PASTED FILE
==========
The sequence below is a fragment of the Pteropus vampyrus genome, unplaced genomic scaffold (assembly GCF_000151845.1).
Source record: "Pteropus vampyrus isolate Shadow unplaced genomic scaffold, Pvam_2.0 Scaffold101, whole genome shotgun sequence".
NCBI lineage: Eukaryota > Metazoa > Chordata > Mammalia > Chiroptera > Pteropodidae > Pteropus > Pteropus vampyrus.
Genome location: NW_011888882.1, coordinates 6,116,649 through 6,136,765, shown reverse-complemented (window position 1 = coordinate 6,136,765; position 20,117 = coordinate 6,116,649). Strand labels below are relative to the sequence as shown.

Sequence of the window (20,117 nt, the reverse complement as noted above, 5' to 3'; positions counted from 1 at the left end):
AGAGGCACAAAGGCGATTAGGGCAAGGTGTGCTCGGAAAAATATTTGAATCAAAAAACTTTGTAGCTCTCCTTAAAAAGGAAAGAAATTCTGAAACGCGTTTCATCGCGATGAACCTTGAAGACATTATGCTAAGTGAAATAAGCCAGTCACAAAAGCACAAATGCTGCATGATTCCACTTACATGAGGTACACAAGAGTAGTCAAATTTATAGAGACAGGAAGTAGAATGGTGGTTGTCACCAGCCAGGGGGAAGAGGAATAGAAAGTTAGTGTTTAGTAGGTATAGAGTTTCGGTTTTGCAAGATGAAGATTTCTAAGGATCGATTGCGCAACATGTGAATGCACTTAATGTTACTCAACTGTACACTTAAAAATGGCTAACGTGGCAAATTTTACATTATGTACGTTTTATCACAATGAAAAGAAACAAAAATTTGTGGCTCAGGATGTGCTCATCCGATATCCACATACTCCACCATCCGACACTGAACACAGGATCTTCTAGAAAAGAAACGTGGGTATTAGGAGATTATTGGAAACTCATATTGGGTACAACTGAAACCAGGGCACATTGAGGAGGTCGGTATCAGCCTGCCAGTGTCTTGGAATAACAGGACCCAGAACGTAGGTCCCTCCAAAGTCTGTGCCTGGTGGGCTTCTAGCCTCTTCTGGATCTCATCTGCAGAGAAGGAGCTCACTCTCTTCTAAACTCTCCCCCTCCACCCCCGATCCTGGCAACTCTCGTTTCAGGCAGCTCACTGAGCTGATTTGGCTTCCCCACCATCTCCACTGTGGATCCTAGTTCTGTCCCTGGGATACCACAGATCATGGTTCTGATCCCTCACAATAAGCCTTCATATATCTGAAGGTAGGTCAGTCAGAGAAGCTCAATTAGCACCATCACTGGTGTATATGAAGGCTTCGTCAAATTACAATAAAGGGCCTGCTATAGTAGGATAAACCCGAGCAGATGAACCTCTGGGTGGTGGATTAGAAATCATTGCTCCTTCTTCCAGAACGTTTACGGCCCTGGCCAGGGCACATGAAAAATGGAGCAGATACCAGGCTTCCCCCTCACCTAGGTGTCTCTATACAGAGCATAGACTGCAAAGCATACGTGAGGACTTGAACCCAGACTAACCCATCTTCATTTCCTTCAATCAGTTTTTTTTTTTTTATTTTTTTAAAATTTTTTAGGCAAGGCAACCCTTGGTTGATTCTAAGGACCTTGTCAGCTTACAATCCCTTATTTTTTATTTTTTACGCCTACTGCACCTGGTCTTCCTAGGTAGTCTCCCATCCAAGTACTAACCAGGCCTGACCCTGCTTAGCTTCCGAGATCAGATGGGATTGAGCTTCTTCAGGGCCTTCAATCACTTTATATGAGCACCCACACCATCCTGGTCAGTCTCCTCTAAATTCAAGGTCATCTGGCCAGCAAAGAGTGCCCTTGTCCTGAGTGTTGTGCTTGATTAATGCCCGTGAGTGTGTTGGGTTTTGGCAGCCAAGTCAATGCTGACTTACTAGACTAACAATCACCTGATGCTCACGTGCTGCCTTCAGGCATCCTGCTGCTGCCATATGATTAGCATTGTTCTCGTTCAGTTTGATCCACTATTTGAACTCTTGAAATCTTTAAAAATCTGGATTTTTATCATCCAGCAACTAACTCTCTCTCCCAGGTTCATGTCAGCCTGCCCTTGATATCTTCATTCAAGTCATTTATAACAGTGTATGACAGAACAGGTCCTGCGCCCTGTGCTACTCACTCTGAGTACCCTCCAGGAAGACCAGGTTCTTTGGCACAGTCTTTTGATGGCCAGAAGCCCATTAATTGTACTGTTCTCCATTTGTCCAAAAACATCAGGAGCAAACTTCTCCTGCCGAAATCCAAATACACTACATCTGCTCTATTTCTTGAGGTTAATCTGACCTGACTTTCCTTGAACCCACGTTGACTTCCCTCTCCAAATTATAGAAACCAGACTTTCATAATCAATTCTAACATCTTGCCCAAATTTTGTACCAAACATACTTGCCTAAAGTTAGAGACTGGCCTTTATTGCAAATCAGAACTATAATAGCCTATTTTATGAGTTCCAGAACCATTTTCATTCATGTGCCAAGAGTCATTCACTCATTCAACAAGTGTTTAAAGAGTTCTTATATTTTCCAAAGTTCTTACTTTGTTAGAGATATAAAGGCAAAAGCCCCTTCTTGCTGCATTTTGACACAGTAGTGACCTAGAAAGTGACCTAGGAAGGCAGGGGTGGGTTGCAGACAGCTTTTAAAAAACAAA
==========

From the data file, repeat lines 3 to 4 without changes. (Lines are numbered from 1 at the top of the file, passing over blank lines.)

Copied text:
NCBI lineage: Eukaryota > Metazoa > Chordata > Mammalia > Chiroptera > Pteropodidae > Pteropus > Pteropus vampyrus.
Genome location: NW_011888882.1, coordinates 6,116,649 through 6,136,765, shown reverse-complemented (window position 1 = coordinate 6,136,765; position 20,117 = coordinate 6,116,649). Strand labels below are relative to the sequence as shown.